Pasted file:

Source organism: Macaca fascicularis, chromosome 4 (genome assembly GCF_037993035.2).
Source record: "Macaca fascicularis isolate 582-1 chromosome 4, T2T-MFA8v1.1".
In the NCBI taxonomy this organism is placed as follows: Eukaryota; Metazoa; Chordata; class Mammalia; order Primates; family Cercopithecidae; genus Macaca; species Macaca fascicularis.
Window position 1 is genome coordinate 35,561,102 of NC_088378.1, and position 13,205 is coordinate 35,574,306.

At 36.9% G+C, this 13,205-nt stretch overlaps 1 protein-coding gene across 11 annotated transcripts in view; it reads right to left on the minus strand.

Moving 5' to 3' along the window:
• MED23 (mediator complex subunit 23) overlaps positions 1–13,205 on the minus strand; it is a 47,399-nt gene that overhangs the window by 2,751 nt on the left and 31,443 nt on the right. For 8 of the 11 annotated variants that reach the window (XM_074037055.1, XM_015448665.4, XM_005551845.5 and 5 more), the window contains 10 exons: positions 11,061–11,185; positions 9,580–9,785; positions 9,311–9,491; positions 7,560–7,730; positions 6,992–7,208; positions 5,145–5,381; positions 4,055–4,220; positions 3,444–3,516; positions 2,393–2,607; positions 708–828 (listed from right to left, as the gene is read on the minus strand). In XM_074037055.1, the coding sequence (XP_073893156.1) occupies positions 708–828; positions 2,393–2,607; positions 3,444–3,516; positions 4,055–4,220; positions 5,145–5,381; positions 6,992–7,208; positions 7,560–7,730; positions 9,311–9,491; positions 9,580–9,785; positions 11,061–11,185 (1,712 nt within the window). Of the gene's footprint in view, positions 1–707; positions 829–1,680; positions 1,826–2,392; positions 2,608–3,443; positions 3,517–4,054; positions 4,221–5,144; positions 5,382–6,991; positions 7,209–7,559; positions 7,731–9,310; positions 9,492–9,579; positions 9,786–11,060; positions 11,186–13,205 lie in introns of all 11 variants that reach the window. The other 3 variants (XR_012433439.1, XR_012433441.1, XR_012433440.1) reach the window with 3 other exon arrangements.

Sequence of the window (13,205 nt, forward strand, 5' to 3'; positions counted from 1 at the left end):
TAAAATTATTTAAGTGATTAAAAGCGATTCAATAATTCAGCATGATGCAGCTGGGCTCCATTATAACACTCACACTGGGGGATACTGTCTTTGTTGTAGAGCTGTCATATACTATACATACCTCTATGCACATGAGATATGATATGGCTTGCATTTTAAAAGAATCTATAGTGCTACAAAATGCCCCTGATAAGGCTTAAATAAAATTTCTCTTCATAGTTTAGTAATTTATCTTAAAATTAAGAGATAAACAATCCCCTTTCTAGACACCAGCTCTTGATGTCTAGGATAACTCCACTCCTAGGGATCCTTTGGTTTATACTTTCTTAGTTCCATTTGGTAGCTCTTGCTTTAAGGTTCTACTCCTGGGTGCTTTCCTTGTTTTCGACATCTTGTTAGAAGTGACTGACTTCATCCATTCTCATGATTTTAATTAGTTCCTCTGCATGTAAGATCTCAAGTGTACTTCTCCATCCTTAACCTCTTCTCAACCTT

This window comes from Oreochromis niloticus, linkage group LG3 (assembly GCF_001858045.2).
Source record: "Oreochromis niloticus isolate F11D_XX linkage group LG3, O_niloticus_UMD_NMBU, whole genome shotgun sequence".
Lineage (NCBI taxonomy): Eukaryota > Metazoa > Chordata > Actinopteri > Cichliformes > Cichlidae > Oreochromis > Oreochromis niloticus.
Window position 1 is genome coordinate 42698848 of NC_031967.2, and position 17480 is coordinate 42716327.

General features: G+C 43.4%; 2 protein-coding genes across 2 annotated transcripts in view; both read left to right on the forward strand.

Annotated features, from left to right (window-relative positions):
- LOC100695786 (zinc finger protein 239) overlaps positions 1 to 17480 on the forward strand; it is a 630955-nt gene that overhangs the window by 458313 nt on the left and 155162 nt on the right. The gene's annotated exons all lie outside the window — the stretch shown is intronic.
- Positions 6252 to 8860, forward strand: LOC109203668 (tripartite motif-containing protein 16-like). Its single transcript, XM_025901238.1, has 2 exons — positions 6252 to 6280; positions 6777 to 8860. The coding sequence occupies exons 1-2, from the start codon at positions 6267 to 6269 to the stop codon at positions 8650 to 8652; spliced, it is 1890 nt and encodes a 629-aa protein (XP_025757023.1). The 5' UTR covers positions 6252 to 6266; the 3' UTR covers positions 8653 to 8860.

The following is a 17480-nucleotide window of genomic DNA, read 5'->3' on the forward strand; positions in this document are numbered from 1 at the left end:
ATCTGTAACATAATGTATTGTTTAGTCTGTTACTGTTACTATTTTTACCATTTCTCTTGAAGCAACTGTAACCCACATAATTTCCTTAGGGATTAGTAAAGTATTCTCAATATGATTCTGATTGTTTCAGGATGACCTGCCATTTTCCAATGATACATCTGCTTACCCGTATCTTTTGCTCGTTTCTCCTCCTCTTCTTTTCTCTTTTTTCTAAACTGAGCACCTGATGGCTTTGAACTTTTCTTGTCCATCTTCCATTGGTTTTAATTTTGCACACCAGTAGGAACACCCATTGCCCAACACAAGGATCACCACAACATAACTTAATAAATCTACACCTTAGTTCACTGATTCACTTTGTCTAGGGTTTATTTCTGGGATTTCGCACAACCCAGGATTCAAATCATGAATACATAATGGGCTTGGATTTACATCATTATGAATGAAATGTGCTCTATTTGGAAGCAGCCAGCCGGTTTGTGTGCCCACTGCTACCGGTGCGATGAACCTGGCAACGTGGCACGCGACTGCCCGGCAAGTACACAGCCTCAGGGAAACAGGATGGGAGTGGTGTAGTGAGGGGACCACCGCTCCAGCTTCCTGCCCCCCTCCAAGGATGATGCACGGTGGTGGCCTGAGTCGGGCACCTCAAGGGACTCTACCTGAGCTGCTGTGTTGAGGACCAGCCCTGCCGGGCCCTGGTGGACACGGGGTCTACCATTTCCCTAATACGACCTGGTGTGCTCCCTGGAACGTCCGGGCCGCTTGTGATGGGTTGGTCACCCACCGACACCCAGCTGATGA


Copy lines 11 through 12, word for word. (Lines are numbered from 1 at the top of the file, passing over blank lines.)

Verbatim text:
Source record: "Oreochromis niloticus isolate F11D_XX linkage group LG3, O_niloticus_UMD_NMBU, whole genome shotgun sequence".
Lineage (NCBI taxonomy): Eukaryota > Metazoa > Chordata > Actinopteri > Cichliformes > Cichlidae > Oreochromis > Oreochromis niloticus.